The Virgin Australia Group will make 1,000 of its 8,000 stood down employees permanently redundant, including all 220 Tigerair pilots.
Chief executive Paul Scurrah made the initial announcement on the ABC on Thursday morning, before the Australian Federation of Air Pilots (AFAP) confirmed the Tigerair news hours later.
It comes after the business announced on Wednesday it was to temporarily suspend 80 per cent of its staff and would increase domestic capacity reductions from 50 to 90 per cent.
AFAP industrial officer James Lauchland told The Sydney Morning Herald, “It is disappointing that while Virgin is trying to reassure the travelling public that it will maintain a low-cost carrier, it is dismissing all of Tigerair’s pilots at the same time.”
In an earlier short interview with the ABC, Scurrah said Virgin Australia would make 1,000 staff redundant but was in talks with 25 partners, including Coles, to try and redeploy them.
It follows a similar agreement between Qantas and Woolworths.
Scurrah said, “This is the worst airline crisis the world has ever seen. We are doing everything we can to make sure there are other income sources during this crisis.”
Those affected are able to draw down their accrued leave entitlements, but the group warned there would be cases where people would go without pay.
Alongside the temporary stand-downs, which ensure workers still remain attached to their company, the business appeared to indicate it was intending to permanently close its New Zealand cabin crew and pilot base, and its Tigerair Melbourne pilot base.
Scurrah also hinted the business that would emerge on the other side of the pandemic would be different.
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It’s with a heavy heart that we’re temporarily suspending most of our domestic flights from midnight 27 Mar-14 Jun due to new travel restrictions. We’re in this together and we can’t wait to see you in the skies again soon. To change your flight, visit: https://t.co/koj4rID1PJ pic.twitter.com/JvLA1MKqWf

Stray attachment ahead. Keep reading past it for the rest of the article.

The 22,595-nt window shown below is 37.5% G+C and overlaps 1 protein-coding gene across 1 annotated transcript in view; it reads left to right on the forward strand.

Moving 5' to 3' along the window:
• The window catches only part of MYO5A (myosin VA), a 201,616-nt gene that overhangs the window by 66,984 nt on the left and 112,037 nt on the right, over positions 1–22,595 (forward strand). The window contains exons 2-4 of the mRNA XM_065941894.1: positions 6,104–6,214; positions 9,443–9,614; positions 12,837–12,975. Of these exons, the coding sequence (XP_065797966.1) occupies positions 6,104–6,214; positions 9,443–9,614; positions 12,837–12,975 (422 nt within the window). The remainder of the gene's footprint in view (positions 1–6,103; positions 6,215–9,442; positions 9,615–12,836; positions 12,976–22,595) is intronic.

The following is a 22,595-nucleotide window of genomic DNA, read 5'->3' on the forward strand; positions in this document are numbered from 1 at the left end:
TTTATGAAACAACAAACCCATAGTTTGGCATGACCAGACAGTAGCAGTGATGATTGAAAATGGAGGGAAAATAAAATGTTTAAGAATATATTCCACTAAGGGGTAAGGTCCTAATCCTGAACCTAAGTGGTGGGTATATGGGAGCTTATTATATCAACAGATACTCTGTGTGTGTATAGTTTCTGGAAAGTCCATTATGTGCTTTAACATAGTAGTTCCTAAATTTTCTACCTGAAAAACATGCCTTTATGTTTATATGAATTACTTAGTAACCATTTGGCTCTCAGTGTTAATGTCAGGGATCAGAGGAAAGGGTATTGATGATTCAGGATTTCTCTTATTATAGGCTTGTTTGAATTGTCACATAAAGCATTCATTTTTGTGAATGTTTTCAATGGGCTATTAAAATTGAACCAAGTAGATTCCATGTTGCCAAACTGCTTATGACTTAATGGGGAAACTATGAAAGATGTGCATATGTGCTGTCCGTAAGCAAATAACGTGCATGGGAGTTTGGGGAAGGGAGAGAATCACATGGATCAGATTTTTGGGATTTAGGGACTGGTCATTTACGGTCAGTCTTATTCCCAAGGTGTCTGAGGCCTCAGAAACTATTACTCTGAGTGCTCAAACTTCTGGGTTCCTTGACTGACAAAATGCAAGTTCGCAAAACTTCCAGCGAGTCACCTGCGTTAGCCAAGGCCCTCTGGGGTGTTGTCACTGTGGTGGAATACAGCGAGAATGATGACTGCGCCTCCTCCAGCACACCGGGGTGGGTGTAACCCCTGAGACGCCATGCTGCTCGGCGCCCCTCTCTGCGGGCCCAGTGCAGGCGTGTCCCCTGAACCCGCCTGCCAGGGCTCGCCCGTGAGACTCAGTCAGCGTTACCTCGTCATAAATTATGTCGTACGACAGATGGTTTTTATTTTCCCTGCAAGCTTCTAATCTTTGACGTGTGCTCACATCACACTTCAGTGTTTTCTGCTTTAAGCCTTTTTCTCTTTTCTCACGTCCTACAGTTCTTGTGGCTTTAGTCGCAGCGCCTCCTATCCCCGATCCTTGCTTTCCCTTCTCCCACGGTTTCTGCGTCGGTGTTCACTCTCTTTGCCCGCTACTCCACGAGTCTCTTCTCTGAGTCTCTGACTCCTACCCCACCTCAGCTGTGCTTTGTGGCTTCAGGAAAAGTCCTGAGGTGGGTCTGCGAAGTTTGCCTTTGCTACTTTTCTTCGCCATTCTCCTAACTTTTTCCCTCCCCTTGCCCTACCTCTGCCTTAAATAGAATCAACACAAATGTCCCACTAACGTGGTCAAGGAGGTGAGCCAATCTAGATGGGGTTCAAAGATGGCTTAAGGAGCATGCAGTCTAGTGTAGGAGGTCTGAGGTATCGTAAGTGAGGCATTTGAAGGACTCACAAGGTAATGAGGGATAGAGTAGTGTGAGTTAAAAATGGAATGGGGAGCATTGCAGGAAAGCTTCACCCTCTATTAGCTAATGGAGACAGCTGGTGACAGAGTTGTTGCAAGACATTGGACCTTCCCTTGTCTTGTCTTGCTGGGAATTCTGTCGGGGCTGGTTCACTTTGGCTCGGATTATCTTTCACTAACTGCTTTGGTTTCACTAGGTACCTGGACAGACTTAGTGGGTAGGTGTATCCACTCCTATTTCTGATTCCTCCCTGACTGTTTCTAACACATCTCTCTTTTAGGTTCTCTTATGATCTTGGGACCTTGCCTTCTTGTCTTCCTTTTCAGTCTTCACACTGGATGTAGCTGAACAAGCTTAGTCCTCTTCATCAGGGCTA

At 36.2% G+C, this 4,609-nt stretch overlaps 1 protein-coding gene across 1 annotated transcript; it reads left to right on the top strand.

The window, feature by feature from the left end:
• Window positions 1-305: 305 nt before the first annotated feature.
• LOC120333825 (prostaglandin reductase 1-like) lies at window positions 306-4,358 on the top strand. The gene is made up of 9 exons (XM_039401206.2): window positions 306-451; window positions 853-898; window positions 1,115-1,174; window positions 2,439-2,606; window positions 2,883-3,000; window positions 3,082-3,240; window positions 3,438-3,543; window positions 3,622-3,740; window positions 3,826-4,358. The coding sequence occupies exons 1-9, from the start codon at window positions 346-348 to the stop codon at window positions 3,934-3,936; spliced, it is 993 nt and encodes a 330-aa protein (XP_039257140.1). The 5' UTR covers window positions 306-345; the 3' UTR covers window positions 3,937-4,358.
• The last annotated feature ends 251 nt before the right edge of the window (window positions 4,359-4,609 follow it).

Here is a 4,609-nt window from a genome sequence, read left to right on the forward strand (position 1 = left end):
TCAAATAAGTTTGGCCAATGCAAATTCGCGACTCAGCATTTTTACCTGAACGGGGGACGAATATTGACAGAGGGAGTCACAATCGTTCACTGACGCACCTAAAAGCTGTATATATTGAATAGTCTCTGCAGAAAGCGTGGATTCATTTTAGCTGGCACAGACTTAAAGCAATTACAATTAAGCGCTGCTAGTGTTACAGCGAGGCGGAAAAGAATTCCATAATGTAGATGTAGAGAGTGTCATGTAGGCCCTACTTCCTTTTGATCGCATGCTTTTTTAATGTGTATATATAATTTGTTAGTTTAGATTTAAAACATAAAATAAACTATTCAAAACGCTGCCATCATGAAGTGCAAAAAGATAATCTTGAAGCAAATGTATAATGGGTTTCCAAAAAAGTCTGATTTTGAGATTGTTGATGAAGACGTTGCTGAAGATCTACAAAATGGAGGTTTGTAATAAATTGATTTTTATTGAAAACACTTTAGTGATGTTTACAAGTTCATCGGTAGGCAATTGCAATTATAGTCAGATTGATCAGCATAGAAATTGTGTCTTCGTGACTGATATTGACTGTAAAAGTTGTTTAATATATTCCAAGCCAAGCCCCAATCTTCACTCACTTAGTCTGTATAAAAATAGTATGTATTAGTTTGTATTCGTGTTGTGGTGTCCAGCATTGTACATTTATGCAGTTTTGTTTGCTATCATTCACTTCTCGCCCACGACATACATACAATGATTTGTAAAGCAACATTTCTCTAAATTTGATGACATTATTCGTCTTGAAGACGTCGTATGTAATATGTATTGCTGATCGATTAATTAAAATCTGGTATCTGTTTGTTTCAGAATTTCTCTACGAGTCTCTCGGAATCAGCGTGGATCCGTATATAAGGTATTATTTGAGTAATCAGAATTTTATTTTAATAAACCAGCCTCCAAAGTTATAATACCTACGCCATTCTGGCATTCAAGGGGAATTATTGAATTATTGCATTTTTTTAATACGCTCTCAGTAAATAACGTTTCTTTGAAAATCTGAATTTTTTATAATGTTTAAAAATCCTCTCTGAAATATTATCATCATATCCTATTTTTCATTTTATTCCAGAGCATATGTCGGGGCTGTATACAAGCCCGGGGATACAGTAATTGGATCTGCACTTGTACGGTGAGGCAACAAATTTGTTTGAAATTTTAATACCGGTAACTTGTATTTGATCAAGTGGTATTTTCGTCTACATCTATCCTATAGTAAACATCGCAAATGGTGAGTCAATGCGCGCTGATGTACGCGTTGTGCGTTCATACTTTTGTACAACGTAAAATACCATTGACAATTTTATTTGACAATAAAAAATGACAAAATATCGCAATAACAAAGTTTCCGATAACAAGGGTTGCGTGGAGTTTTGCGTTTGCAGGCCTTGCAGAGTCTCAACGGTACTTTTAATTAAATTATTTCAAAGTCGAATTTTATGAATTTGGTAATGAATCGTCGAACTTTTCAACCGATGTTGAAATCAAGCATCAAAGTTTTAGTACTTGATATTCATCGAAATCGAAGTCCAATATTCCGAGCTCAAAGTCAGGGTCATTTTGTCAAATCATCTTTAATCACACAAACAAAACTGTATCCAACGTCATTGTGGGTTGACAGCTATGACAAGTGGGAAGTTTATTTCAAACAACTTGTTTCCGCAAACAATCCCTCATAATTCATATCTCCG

— Virgin Australia (@VirginAustralia) March 24, 2020
“We plan to return Tigerair Australia and Virgin Australia to the skies as soon as it’s viable to do so, however, I am mindful that how we operate today may look different when we get to the other side of this crisis,” said Scurrah.
The Transport Workers Union praised Virgin Australia’s management for engaging with the union but asked the government to do more.
National secretary Michael Kaine said, “We are pleased that Virgin at least has agreed to discuss how workers can be compensated for the leave they have diligently built up, in some cases for their retirement. We urge other employers, like Qantas, to follow suit.”
He added that workers should not have to “shoulder the burden” by taking holiday time and should not be drastically worse off when COVID-19 finally abates.
Kaine said, “It is important that we plan for the end of this crisis as well as deal with the tumultuous impact of the pandemic at present. Workers need to be able to get back to work and ensure [they do] not have their entire reserves, whether it is leave, savings or superannuation funds, wiped out.”
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